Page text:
John Butler Trio hails from Australia, where they have been making their unique roots style rock for over a decade.  John Butler started out as a musician busking on the streets and soon got notice for his unique playing style.  Featuring some of the longest fingernails you will ever see as well as an electric acoustic guitar, John Butler gets a unique sound out of his instrument and is fantastic to see live, if not better than his studio recordings.  Ocean, one of the tracks featured is probably his most famed instrumental, a climactic build up on guitar that is amazing to the eyes and the ears assisted only at times by his drummer, but most of the piece is purely just him alone with his guitar.  Betterman has the full ensemble that features a great hook and a great groove.  Butler is a good singer as well, which makes his fantastic guitar playing that more special given he can aptly handle both tasks. Both these tracks are taken from the fantastic Live at St. Gallen, a concert recorded in France, and as he says at the beginning of Ocean “It seems all the more fitting when I leave home and play countries that I dont speak the language because I’d really like to converse with you but I’m just stupid so music’s the best way and maybe music without words takes it even further so this is my gift, this is my conversational piece to you.” Well said.  Lastly I included a cover of Across the Universe.  He isn’t the first to do it but he succeeds where others failed, Rufus Wainwright was too bombastic and Fiona Apple too strange, he takes his strengths and doesn’t try to make the song what it isn’t.  A true musician.

Betterman

Ocean

Across the Universe

Derek Trucks Band- Guitar/ Band ensemble

It’s not a stretch to compare the Derek Trucks Band to the Allman Brothers Band, not just because Derek Trucks is the son of Allman Brothers drummer Butch Trucks, and frequently guests with the Allman Brothers during live shows but also that they’ve taken up the mantle of that warm bluesy jazz meets southern rock sounds.  They aren’t a typical jam band in the format of Phish and the Grateful Dead but they possess a much warmer sound than either and each solo isn’t overdone, rather it supplements the piece with beautiful understatement.  Make no mistake, Derek Trucks is one of the best guitarists on the planet today, if not the best slide guitarist, Trucks plays with his fingers and thumbs giving him a thicker tone and making it even all the more impressive when he rips into solos.  But most importantly he’s a fantastic ensemble player, something that hasn’t really been seen since the Allman Brothers were in their hey day.  Yet DTB doesn’t feature two guitarists, so he carries the duties of rhythm and lead. These tracks come from their fantastic live album Live at Georgia Theatre.

Gonna Move

Leaving Trunk

Feel So Bad

Freddie’s Dead (Curtis Mayfield Cover)

G. Love and Special Sauce-  Rhythm section

Forget the hype of them being the first to mix hip hop and blues, G. Love and Special Sauce deserve their due in their fantastic grooves, Jeffery “Houseman” Clemens, and Jeffery “Jimi Jazz” Prescott create a unique busy rhythm section with their respective New Orleans styled drumming and upright jazz bass playing.  The Things That I Used to Do, the debut track off of their debut album features possibly the best bass and drumming grooving interplay of the 90’s.  Rhyme for the Summertime, also off their debut  features some great hi-hat work and a nice mellow bass groove, and on the fantastic This Ain’t Living they tone it down perfectly, for all those times you’ve heard the words “This is the true hip-hop” well this is what truly is the real hip hop.  Stepping Stone features great dynamic interplay and changing tempos, Lay Down the Law features another perfect mellow rhythmic backdrop and some well placed tuneful whistling.  You Shall See features a very busy rhythm section with some great dynamic tempo changes.  No Turning Back is reminiscent of The Things That I Used to Do in the great drum opening and fantastic upright bass and drums interplay throughout.  Do It For Free opens with a great little bass solo before segueing into another busy yet tasteful rhythmic groove.  On all these tracks, G. Love also proves an apt rhythm guitarist, putting the chord changes into perfect sync with his rhythm section counterparts.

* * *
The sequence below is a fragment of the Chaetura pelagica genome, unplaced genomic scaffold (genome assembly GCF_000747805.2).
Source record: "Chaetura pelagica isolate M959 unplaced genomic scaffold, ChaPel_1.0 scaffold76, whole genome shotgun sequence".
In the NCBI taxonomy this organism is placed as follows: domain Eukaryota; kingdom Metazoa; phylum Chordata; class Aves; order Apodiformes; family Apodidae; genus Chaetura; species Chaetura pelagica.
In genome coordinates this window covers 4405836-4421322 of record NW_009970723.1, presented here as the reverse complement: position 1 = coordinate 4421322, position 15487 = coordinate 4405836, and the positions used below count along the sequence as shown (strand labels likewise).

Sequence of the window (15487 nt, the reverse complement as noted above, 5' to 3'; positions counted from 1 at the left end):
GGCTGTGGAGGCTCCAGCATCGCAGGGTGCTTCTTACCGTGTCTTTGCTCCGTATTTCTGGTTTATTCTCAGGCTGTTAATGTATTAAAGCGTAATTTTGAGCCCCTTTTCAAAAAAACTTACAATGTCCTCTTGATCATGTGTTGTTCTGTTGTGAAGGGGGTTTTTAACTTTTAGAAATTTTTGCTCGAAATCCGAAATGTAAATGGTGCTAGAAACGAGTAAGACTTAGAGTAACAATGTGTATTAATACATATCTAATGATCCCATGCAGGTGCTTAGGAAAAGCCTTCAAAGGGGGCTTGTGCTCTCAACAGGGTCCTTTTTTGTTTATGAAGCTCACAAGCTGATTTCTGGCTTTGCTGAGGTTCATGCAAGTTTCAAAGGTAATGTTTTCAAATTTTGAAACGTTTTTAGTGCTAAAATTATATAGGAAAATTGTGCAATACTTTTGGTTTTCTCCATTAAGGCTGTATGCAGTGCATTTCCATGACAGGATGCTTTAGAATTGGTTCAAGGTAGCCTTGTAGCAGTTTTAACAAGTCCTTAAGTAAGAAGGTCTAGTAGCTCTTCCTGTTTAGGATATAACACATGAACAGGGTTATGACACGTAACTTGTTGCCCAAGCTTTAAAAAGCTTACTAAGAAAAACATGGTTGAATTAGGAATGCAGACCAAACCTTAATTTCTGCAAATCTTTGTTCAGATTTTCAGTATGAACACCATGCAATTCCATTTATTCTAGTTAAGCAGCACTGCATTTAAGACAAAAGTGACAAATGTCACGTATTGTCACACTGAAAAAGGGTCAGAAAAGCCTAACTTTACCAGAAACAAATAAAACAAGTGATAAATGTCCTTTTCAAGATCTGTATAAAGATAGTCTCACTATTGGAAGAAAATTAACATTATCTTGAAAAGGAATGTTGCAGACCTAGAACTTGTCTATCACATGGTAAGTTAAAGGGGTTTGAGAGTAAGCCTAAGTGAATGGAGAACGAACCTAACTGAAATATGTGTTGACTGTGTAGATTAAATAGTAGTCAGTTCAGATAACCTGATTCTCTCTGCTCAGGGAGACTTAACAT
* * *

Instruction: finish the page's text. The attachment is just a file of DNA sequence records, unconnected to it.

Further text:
The Things That I Used to Do

Rhyme for the Summertime

This Ain’t Livin’

Stepping Stone

Lay Down the Law

You Shall See

No Turning Back

Do It For Free

Jon Cleary- Piano

Jon Cleary hails from New Orleans and his piano playing is probably the best the area features today (sorry Dr. John).  He has an excellent backing band as well, named the Absolute Monster Gentleman, who when present provide perfect accompaniment, but its an absolute ear dazzling wonder to hear Jon Cleary let loose on the piano.  Whether it be the dramatic piano rolls at the beginning of People Say (a funky Meter’s classic ) the fantastic blues playing in Port Street Blues, or the absolutely mind blowing solo on When U Get Back. He isn’t afraid of mixing styles either, he plays a fantastic Latin style, as evidenced on Oh No No No and, well the solo on When U Get Back. Jon Cleary at times can sound equal parts Michael McDonald and Lyle Lovett when it comes to his singing but its his piano playing that is utterly fantastic.

People Say

Port Street Blues

When U Get Back

Oh No No No